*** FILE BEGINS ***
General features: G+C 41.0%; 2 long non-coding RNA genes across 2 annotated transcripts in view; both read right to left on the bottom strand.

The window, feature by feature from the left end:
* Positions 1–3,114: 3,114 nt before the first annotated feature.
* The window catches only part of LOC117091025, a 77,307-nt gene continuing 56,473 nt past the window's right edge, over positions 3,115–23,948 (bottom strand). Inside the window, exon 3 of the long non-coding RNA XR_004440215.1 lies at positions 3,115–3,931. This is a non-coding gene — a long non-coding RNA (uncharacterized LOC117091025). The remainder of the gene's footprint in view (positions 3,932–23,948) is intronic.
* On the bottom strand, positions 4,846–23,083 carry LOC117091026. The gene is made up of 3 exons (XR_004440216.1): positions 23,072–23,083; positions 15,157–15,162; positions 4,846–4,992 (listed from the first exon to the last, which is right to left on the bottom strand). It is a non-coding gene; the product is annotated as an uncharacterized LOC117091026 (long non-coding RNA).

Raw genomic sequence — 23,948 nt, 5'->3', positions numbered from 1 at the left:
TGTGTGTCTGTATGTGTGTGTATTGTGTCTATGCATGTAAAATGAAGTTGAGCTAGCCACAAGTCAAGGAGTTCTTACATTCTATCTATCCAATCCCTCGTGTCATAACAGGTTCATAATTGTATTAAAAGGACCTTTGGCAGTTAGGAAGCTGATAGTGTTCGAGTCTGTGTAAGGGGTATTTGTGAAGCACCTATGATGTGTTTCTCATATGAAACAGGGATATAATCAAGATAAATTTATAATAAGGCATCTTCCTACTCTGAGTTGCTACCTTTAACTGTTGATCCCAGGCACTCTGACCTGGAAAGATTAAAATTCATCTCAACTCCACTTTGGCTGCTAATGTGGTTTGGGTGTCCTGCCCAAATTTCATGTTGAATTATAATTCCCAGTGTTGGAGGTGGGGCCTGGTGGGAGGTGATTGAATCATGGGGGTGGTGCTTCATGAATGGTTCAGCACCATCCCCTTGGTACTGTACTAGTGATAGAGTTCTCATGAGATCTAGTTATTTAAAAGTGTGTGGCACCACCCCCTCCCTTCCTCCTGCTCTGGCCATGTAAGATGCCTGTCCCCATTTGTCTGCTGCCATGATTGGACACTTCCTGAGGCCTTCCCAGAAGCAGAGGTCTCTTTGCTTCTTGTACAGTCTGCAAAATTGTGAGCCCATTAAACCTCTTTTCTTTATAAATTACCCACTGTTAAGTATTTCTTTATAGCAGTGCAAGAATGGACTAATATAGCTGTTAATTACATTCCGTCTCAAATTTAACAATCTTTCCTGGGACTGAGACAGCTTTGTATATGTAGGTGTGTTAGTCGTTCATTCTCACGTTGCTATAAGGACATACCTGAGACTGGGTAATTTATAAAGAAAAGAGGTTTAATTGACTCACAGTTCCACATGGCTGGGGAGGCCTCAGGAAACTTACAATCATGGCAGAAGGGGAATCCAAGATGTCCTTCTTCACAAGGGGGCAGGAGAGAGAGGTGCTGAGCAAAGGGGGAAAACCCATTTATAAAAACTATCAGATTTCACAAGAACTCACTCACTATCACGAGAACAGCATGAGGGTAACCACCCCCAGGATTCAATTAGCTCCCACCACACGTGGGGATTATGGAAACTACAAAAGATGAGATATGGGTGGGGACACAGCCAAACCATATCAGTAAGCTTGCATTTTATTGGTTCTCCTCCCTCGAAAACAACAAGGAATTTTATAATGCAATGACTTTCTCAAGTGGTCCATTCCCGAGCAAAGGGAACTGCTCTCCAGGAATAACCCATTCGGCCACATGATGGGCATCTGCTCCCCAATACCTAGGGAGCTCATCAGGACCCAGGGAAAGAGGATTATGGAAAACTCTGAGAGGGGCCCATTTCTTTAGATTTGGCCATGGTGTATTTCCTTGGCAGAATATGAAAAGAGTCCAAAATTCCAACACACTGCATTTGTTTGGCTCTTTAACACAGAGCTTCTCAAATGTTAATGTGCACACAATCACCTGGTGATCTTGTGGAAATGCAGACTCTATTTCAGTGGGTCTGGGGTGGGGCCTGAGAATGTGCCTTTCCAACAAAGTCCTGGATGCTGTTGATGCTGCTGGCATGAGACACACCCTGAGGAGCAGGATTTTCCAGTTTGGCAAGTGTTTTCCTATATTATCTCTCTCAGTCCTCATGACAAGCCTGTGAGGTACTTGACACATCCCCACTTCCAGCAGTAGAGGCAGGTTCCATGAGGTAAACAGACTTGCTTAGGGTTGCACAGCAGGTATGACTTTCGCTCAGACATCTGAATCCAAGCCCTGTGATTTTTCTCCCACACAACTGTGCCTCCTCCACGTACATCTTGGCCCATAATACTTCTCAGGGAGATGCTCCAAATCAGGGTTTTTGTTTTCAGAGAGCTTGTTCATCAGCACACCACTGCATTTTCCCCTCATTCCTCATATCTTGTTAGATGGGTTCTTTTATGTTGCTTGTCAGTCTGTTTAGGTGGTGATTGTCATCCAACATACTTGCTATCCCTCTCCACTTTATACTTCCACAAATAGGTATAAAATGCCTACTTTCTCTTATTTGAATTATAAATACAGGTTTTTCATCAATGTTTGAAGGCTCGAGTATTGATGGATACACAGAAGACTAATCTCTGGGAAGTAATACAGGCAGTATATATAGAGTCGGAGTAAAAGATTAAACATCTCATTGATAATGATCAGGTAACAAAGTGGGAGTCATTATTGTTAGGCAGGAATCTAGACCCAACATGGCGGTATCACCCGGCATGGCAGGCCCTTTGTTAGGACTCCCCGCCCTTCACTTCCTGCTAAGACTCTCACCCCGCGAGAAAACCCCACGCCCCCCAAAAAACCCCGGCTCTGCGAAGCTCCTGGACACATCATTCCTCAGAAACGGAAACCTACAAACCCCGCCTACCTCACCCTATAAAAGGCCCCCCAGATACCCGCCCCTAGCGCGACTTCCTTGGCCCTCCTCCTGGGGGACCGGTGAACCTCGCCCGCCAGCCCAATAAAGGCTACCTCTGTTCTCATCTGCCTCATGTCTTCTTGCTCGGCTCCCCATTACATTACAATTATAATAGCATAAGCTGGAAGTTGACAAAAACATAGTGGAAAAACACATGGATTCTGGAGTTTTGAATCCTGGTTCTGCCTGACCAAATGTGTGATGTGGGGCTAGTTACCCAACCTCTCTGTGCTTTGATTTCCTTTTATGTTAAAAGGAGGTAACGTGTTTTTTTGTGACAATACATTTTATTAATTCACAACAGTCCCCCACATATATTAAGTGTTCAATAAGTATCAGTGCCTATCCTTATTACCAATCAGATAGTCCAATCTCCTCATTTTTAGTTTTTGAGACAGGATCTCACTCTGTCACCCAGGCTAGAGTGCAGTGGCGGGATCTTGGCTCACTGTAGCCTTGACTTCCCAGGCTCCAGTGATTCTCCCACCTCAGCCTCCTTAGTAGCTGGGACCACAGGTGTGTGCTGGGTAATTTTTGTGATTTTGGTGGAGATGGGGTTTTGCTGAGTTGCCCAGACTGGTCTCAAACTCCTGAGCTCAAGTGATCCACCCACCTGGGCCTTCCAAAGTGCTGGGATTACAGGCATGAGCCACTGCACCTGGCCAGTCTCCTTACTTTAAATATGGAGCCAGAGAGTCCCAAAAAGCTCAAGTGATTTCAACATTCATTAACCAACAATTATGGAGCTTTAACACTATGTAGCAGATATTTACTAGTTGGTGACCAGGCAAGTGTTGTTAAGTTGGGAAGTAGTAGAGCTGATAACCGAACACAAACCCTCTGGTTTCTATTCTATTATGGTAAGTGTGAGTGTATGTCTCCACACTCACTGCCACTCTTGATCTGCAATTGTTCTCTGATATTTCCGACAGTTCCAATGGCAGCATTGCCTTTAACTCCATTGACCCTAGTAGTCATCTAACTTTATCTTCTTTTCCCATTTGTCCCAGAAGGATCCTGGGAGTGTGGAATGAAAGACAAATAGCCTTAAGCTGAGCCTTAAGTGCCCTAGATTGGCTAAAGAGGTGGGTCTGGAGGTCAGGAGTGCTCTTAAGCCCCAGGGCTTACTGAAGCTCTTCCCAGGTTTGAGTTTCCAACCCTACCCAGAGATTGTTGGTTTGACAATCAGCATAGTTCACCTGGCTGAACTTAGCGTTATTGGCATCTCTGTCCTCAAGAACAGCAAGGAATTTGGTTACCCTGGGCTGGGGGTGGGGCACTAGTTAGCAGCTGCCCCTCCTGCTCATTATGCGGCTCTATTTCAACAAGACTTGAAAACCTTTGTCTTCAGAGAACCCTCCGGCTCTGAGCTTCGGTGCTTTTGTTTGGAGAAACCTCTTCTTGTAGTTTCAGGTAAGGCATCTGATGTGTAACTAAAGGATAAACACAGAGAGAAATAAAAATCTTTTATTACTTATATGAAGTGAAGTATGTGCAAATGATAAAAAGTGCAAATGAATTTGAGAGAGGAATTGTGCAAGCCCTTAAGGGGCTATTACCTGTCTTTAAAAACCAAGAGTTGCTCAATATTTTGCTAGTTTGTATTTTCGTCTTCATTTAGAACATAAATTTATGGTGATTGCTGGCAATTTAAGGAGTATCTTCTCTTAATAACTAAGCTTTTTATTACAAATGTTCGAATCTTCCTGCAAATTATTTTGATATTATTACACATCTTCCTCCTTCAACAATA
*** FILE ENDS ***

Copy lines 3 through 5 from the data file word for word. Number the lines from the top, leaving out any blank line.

* Positions 1–3,114: 3,114 nt before the first annotated feature.
* The window catches only part of LOC117091025, a 77,307-nt gene continuing 56,473 nt past the window's right edge, over positions 3,115–23,948 (bottom strand). Inside the window, exon 3 of the long non-coding RNA XR_004440215.1 lies at positions 3,115–3,931. This is a non-coding gene — a long non-coding RNA (uncharacterized LOC117091025). The remainder of the gene's footprint in view (positions 3,932–23,948) is intronic.
* On the bottom strand, positions 4,846–23,083 carry LOC117091026. The gene is made up of 3 exons (XR_004440216.1): positions 23,072–23,083; positions 15,157–15,162; positions 4,846–4,992 (listed from the first exon to the last, which is right to left on the bottom strand). It is a non-coding gene; the product is annotated as an uncharacterized LOC117091026 (long non-coding RNA).